• November 27th, 2020

Ex-Plan fighter Muremi laid to rest



Elizabeth Hiyolwa

NKURENKURU – Former People’s Liberation Army of Namibia (Plan) fighter Eliah Lemmy Muremi has been laid to rest at his home village, Rupara, following his death on 4 October after an illness.

The late Muremi acquired different military training in the field of journalism and was known as the master of communication, who performed outstanding deeds for the country and its people.
His role in the field of communication started during the liberation struggle in exile,  serving as the head of communication centres at different centres in exile. 

Muremi went on to become Namibia Press Agency’s (Nampa) first regional reporter for the then Kavango region.
Founding President Sam Nujoma described Muremi as a gallant and unwavering freedom fighter – a steadfast former combatant of Plan.

Nujoma praised him for dedication towards the independence of Namibia, saying Muremi sacrificed 15 years of his youth towards the liberation struggle of Namibia. 
“Muremi dedicated 15 years of his youth in the liberation struggle and never wavered until the attainment of our freedom and genuine independence,” he noted. 

Former President Hifikepunye Pohamba described Muremi as a fearless commander and skilful communicator of note who dedicated his life to the liberation struggle for the freedom and independence of Namibia.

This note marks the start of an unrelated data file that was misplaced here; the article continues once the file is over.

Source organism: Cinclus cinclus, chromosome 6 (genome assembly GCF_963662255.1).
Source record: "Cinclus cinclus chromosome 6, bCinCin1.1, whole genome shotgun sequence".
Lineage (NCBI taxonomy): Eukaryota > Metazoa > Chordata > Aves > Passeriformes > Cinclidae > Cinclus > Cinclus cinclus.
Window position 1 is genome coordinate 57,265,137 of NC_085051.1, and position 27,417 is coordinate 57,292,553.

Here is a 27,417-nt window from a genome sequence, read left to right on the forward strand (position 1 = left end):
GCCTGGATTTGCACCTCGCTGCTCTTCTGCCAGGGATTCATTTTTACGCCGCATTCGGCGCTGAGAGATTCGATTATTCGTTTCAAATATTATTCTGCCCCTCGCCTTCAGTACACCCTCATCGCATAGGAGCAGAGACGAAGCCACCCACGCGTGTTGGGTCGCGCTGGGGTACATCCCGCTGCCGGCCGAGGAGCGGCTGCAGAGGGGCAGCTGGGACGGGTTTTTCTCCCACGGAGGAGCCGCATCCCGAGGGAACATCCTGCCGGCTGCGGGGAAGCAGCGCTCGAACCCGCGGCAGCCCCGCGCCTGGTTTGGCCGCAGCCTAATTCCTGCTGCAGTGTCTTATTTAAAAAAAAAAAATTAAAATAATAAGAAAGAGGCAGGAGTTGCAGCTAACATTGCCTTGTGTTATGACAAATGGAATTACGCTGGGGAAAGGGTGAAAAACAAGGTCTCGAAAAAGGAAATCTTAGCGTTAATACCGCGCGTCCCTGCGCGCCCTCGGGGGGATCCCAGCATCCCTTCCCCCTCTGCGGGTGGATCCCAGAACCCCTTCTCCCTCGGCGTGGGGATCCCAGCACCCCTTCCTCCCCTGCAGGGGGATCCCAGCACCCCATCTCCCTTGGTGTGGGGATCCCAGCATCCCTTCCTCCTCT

“As a radio specialist, the late Muremi has executed his assignments with commitment and brilliance,” he stated in a message of condolence read by the regional governor. 

“Muremi managed to establish communication networks with our people inside the country. Those networks were important in creating an understanding of our struggle for independence and in strengthening unity among our people,” Pohamba added. 
Kavango West governor Sirkka Ausiku at the memorial service said Muremi was a humble, friendly and hardworking person, who dedicated his energy to his work to ensure our communities were always informed about government programmes. 
“He visited many remote villages in the inland and helped to bring the plight of such communities to our attention,” she alluded. 
Muremi is survived by his wife, 11 children and five siblings.


Staff Reporter
2020-10-19 07:55:10 | 1 months ago

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